State of the Mac early 2019

I landed in London sometime in January 2019, and made an appointment at the Regent Street Apple Store the same morning for that afternoon at 1pm. This is apparently a very rare thing, because Apple Store appointments are usually full up weeks in advance.

The reason was simple: my 2016 15” retina MacBook Pro was starting to wobble at the base and the battery indicator did say it was time for a service. This battery for what it is worth has only done under 200 cycles, so it did seem odd. The wobbling suggested that the battery possibly had expanded, and this was also affecting my use of of some keys — notably the left shift key, and on the right side the ? Key (it would many times skip giving me ? But instead give me /).

I arrived for my Apple Store appointment a little early and was told that I could only check in at 12:50pm. Fair enough, I would just wait it out at the store. The Genius Bar was packed full. I was finally told to take a seat upon checking in and a genius would be with me shortly.

I met a friendly genius, who told me that it is likely the battery expanded and they would have to change the whole top cover as this was all integrated, meaning I would also get a new keyboard. Then he said that I would need to typically leave it there for up to 7 days, but since I was travelling all around, they would try to do it within 24 hours. 

As luck would have it, they did not have the parts available in store, and then checked stock to see that Covent Garden had 2 units. Upon calling, they would take 2 weeks (yes, a whole 14 days) to fix it. This was unacceptable. The genius wrote up a report about how they were willing to do it at Regent Street and how this was odd that Covent Garden would not in a timely fashion; he also encouraged me to get this fixed ASAP as it was not a good idea to continue using said laptop. This is great news to hear when travelling, clearly.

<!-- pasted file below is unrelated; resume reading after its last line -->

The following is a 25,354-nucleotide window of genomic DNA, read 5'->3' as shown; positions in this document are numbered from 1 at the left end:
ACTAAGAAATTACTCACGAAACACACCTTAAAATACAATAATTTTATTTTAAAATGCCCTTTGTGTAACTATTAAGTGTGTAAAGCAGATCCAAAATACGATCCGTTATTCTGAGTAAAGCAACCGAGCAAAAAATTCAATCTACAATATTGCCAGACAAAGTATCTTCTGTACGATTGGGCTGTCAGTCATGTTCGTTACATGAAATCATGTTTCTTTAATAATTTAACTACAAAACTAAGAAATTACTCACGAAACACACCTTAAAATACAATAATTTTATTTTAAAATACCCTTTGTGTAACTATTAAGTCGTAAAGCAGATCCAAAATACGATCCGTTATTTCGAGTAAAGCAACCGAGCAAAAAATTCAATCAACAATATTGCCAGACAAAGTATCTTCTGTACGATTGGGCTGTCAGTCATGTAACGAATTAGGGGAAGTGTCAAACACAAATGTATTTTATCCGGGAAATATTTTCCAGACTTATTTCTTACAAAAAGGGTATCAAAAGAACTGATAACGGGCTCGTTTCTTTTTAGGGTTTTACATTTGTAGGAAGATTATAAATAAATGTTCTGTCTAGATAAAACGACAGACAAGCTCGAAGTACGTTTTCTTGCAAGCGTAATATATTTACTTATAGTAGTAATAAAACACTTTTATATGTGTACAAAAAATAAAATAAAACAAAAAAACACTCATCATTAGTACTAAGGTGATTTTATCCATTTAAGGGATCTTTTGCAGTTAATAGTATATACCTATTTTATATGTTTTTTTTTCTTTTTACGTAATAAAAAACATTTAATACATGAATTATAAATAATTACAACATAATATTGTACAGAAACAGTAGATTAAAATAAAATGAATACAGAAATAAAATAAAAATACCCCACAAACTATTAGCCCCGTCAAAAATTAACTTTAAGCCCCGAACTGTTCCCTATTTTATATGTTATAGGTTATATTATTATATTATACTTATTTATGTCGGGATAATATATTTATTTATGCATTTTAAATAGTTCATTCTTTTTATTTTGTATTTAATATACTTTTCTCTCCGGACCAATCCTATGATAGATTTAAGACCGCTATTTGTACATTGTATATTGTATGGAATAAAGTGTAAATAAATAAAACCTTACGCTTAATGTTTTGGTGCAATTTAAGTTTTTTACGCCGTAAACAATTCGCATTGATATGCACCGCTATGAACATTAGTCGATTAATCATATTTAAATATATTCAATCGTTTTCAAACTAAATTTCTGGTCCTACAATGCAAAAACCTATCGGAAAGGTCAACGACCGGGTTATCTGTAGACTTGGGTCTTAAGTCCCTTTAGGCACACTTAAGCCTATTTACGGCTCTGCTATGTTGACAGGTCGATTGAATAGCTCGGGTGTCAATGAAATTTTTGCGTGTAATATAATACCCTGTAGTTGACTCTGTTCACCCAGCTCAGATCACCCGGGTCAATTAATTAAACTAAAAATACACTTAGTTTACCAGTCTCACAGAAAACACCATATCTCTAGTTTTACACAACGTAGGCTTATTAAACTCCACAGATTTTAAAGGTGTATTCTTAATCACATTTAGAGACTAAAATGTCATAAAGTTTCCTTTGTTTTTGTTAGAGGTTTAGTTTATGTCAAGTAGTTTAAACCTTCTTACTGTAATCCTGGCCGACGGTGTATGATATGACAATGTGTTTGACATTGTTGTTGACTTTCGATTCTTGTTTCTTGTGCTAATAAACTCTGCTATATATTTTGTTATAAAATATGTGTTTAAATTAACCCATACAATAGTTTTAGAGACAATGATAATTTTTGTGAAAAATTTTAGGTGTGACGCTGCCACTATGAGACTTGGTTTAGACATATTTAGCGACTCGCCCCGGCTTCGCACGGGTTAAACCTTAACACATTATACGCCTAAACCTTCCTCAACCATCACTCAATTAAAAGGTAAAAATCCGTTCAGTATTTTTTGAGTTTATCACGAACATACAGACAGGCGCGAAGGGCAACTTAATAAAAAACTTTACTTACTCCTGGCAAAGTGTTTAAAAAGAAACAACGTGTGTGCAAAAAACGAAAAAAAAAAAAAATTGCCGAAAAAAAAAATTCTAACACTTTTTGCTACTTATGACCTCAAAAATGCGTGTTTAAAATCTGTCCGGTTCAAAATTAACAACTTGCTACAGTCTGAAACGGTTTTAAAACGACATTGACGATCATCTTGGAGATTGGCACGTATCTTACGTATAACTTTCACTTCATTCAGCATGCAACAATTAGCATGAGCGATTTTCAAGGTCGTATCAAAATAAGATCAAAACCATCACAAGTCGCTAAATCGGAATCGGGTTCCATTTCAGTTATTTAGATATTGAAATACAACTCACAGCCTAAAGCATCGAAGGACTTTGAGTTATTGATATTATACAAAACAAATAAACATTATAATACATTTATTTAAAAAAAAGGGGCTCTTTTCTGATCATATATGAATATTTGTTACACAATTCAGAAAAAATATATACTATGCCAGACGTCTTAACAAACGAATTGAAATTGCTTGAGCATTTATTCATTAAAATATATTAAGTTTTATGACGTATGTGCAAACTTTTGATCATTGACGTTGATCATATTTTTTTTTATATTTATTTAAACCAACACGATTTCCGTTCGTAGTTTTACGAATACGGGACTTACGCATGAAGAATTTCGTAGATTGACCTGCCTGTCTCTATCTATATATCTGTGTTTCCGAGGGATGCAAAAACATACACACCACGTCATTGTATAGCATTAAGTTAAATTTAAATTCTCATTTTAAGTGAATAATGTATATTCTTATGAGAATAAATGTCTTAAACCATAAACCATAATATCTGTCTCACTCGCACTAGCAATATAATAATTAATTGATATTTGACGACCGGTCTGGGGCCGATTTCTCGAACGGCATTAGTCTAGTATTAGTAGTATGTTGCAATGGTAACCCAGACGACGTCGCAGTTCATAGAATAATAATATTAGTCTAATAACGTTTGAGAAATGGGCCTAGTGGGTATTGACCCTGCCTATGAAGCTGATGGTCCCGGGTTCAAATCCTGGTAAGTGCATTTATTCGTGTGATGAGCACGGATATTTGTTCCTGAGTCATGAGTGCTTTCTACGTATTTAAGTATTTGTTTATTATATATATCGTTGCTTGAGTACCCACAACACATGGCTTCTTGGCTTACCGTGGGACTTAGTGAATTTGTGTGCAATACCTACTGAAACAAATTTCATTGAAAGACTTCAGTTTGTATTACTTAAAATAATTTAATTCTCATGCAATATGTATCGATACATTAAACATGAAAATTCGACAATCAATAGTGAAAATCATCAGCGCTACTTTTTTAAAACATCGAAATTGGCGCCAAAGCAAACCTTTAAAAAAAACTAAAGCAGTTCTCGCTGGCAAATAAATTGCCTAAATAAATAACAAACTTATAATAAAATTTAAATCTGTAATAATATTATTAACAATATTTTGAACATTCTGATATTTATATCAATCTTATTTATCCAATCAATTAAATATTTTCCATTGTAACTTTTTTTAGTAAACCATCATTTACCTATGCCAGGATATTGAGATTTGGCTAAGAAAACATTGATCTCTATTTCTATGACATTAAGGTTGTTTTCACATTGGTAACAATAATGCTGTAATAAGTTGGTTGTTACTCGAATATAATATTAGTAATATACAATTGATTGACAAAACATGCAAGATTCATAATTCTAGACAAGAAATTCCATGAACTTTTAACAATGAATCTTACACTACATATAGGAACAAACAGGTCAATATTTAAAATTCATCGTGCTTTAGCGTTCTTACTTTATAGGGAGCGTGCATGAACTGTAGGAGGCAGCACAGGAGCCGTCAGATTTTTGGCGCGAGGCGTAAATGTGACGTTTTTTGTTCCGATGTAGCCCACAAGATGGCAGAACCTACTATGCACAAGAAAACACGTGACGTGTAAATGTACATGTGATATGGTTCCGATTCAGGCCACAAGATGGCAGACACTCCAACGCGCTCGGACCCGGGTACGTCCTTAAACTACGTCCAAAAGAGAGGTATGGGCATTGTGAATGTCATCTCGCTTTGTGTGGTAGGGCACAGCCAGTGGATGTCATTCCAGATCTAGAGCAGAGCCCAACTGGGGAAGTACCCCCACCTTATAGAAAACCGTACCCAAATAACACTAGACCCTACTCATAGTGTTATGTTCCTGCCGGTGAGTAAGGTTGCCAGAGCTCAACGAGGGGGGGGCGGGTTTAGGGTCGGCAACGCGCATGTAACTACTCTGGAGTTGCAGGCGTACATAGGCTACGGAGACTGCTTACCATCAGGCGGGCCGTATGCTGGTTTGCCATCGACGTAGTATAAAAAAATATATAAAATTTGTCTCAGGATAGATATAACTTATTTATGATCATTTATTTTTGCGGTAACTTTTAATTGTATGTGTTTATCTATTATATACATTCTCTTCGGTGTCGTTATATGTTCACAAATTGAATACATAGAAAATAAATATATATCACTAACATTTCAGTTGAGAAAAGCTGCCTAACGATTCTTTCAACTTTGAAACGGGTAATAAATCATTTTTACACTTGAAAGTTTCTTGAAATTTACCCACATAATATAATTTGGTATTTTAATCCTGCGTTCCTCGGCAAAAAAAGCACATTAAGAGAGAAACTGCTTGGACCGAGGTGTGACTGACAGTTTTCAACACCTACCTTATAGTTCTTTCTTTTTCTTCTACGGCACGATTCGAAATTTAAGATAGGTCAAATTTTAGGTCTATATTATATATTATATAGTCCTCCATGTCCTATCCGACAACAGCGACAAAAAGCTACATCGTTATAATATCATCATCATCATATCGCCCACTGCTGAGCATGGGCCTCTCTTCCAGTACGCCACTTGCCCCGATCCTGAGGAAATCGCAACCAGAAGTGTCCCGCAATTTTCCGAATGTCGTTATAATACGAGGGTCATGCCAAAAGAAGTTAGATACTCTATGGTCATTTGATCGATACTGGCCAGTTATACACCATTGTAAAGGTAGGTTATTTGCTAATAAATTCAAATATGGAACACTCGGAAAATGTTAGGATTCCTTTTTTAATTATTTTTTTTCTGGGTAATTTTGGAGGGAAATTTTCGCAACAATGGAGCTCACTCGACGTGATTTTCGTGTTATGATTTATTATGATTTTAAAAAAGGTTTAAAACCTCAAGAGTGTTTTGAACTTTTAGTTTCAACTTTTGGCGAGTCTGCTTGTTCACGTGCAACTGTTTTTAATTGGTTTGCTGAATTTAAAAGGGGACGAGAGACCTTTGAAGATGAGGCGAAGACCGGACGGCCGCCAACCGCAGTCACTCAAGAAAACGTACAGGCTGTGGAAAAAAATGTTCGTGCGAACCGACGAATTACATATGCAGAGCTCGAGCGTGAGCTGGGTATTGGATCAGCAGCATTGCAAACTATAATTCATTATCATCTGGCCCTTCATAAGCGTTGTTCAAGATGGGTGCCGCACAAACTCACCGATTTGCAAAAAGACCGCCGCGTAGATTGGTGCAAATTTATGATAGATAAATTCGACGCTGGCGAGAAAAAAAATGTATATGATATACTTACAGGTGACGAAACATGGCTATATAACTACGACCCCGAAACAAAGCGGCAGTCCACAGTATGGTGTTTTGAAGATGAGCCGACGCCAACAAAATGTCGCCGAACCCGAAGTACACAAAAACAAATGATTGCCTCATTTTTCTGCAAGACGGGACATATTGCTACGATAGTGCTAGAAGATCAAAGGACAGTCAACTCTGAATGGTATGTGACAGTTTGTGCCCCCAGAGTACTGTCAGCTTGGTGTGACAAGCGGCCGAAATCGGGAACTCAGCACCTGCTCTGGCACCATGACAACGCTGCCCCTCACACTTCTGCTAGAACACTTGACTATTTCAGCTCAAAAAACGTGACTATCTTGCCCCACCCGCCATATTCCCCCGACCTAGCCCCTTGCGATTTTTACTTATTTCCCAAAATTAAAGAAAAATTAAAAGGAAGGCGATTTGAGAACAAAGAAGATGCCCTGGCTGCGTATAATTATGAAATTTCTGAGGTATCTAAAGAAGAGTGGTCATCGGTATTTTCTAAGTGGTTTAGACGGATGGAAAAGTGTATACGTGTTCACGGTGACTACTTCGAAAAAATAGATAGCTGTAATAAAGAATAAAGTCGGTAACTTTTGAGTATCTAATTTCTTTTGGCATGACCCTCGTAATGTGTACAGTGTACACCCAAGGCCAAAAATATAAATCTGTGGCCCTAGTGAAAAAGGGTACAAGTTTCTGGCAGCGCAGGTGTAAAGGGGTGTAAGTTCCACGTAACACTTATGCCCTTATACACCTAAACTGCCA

So it is clear: Apple laptops are still not made for Enterprise use. Fast forward a couple of weeks later and I order a Mac Mini to my home in Malaysia. I figure it is a computer I have wanted to get for sometime and I would use a desktop for the one week or so that I would be in town.

I make a Time Machine backup of my MacBook Pro, and restore it to my 12” MacBook (2016) that I have not sold from a previous engagement. The restore takes many hours, and when it is finally done, the one thing that I consider quite important — Mail — is not fully migrated. All the local folders are not converting, and maybe this is a Mojave bug (I was coming from High Sierra). So I am thankful to start exporting Mail in the MBOX format. In addition, Chrome seemed to be missing all the plugins that I had installed, so this was further manual work.

This leads me to believe that when I do setup the Mac Mini and also when the MacBook Pro comes back from a service, I will set it up fresh (or hopefully, the MacBook Pro just needs an update, and the data remains intact; this is apparently true according to the genius — nowadays Apple does not even ask for your password any longer). After all, I do have iCloud sync turned on (so Keychain is synced), Dropbox seems to be doing more work than expected, and passwords are managed in 1Password. I’ll have to sync my Mail manually, which seems like some bandwidth will be used, but that seems fine. But maybe I won’t be needing all the applications that I have. And what about my home directory? (The Linux advantage is just moving your home directory; I am uncertain if this is true with macOS as I have always relied on Time Machine).

Today I visited the service centre. I’m told that it would be there possibly for the 7 day period, so I may be able to get it back next Saturday. If this were my only Mac, I would be out of commission for a whole work week. If I had purchased a Dell or a Lenovo, I would have all this fixed by the next business day. Alas, I am still “locked into” macOS.

Initial Mojave thoughts? Kind of silly that when I fire up Terminal I can’t even do a ls in ~/Library/Mail unless I give Terminal all disk access. What a mess, all this lockdown is, if you ask me. 

I’ll hope to have a positive update later this week. The Mac Mini I ordered only comes with 8GB of RAM, since the Apple uplift for 2 16GB sticks (32GB of RAM) would have added RM2,640. I asked the Apple Service Centre how much it would cost, and they too said about RM2,000 since they have to order it from Apple (at first they said it could not even be upgraded!). I’ll go the after-market route, where each stick is only RM490, so getting it all for RM980 seems like a better choice. I’m going to guess that the Mac Mini 2018 model isn’t selling all too well in Malaysia, judging by many saying they haven’t upgraded it yet…


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